The Happy Prince

Rupert Everett writes, directs and stars in this tender, moving biopic about Oscar Wilde’s final years in exile in France and Italy, reduced to penury and shunned – or worse – by the English abroad. Please click on image to read more ...


The Boy Downstairs

Sophie Brooks’s low-budget debut offers a quirky feminised (not exactly feminist) version of the New York chattering classes romcom, with Zosia Mamet as existentially-challenged would-be writer Diana and Matthew Shear as ex-boyfriend Benjamin. Please click on image to read more ...


Charlize Theron and Mackenzie Davis are utterly brilliant as, respectively, exhausted, harassed, at-the-end-of-her-tether Marlo, mother of two small children and a newborn baby, and Tully, a competent, sympathetic, friendly and curious young night-nanny, who has been gifted to Marlo by her rich, successful brother ... Please click on image to read more


In her first film for more than ten years Valeska Grisebach (who, she says, has been busy bringing up a daughter, screenwriting and teaching) casts a compassionate eye on men and masculinities: specifically, a group of German construction workers in Bulgaria, and the men in the remote village which is meant to be benefitting from their hydro-electric project. I don’t usually find myself attracted to films that focus on men and their problems, but I really liked this one. Please click on image for more ...

The Silent Child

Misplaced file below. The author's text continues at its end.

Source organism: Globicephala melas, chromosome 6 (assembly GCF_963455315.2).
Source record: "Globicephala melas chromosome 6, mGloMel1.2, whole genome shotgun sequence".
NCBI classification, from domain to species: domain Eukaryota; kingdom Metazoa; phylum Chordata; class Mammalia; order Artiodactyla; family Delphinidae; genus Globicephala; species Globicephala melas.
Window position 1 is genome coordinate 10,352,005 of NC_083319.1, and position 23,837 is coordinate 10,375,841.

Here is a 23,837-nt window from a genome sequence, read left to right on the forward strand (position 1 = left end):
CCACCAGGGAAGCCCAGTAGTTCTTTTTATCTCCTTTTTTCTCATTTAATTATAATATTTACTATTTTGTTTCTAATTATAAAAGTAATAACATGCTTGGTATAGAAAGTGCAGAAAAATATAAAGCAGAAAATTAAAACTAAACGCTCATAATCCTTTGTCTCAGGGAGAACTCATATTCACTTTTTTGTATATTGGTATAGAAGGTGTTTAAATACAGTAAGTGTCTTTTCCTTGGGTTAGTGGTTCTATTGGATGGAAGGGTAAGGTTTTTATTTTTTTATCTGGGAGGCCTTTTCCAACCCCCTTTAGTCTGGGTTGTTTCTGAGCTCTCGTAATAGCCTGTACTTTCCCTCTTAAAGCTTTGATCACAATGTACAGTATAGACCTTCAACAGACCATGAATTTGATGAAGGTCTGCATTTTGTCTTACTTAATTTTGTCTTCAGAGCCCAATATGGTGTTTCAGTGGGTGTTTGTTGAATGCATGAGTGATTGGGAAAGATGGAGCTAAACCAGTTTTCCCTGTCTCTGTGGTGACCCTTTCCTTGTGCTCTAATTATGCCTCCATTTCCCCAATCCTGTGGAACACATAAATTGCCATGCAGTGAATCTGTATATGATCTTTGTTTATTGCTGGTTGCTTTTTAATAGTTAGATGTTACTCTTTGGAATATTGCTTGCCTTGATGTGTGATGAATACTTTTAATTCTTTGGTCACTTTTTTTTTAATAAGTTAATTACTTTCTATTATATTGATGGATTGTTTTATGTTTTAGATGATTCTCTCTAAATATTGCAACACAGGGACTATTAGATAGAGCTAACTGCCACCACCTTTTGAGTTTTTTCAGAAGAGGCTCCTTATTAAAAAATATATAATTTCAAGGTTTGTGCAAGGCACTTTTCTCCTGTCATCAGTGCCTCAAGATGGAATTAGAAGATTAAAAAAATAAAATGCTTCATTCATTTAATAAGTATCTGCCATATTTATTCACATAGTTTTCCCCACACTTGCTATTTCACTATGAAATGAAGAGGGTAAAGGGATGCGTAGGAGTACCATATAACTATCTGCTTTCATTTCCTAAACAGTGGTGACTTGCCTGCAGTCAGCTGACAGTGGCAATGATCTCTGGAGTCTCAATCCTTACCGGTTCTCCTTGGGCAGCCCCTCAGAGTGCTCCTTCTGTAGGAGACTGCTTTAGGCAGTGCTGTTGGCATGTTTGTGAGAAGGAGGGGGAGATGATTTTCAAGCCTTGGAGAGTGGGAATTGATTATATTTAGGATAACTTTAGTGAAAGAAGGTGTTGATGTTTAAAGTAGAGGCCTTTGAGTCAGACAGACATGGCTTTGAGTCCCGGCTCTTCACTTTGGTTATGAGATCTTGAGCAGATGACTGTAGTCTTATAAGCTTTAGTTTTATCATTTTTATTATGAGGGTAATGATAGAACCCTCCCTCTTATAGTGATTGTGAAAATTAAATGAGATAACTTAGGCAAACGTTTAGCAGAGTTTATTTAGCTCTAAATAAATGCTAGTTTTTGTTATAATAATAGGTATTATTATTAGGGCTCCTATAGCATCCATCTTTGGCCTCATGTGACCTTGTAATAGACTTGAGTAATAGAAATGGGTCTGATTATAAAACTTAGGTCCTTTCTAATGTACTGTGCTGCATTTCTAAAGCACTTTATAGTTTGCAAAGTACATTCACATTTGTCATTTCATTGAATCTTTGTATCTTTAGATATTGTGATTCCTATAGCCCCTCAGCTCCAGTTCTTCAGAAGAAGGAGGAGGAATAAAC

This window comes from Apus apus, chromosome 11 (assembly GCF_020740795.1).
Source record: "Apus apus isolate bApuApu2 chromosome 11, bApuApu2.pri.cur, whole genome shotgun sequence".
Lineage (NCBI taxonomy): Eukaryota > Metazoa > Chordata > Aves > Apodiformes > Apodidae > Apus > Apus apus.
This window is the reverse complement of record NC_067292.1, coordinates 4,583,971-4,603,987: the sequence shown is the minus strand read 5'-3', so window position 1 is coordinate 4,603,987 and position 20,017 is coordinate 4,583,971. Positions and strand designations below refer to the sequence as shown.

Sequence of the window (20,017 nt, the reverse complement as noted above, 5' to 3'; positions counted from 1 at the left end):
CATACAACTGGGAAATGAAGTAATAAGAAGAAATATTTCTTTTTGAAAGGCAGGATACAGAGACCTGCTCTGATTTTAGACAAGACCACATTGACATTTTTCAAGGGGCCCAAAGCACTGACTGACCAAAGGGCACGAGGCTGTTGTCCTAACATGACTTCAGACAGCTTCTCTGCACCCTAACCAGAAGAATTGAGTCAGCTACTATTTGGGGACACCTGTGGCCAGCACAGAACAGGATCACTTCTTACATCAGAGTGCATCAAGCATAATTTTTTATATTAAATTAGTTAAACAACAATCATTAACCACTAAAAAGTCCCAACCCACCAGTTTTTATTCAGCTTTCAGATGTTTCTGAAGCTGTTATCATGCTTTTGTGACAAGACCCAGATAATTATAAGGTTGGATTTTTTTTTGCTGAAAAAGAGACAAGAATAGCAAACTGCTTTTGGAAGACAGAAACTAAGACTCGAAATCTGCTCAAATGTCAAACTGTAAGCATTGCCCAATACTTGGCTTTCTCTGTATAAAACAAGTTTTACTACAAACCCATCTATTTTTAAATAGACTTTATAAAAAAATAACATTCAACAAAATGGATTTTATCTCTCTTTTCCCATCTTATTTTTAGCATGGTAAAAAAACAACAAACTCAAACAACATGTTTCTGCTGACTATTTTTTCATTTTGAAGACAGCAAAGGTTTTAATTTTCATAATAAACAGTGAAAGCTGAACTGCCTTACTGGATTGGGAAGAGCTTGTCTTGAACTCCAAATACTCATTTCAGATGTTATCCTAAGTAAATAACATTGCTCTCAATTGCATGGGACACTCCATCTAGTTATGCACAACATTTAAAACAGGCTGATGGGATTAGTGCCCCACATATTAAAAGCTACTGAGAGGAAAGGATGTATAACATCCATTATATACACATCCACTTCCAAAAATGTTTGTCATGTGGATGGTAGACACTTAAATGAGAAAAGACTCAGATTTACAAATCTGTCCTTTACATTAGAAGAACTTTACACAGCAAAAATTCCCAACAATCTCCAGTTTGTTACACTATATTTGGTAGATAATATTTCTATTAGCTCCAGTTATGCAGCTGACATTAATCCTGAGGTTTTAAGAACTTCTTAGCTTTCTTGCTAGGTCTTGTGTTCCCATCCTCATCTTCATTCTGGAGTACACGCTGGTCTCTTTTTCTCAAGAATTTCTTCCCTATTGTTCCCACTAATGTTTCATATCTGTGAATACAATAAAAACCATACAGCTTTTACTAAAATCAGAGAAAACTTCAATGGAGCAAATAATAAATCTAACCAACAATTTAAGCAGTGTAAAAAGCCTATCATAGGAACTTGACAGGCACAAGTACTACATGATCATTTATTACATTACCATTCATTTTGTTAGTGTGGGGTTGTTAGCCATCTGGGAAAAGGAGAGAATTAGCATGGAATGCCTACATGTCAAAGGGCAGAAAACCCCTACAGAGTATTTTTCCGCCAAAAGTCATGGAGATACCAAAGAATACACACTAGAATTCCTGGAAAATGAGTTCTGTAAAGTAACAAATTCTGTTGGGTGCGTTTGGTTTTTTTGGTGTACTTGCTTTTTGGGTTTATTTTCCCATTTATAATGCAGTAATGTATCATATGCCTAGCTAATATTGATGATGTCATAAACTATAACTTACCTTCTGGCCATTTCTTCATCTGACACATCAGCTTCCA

This moving, compassionate Oscar-winning short film – written and directed by former Hollyoaks stars Rachel Shenton and Chris Overton, stars Maisie Sly (from Swindon, a local girl!) as four-year-old Libby, who is profoundly deaf (as is Maisie Sly herself), as she begins to communicate in British Sign Language with a social worker (played by writer Rachel Shenton) who has come to the family home to help prepare Libby for going to mainstream school. Libby’s parents however … (Please click on image to read more)

Isle of Dogs

Amazing Mr Anderson! His stop-motion futuristic story about dogs exiled and left to die on a huge rubbish dump off the coast of Japan celebrates loyalty, friendship, courage and general dogginess – all the qualities that since time immemorial have made dogs our very best friends. Please click on image to read more ...

Lady Bird

Although billed as the portrait of a mother-daughter relationship, I’d say this smart, funny, slightly weird (in a good way) film is more about a young woman coming of age than specifically about her relationship with her mother, although naturally that forms a part of the story. Please click on the image to read more ...

Three Billboards Outside Ebbing, Missouri and Glory (Slava)

Oddly, the only two films that Ismay and I have been to see recently are both deeply tragic (or rather one is, and the other pretends to be), and yet are also comic (or rather one is genuinely if painfully comic, while the other has a few comic moments).  In one, the gripping but unsettling Bulgarian film Glory, the tragedy and comedy are integrally entwined. The other film is Three Billboards. Here is what we think of them (click on image for full reviews):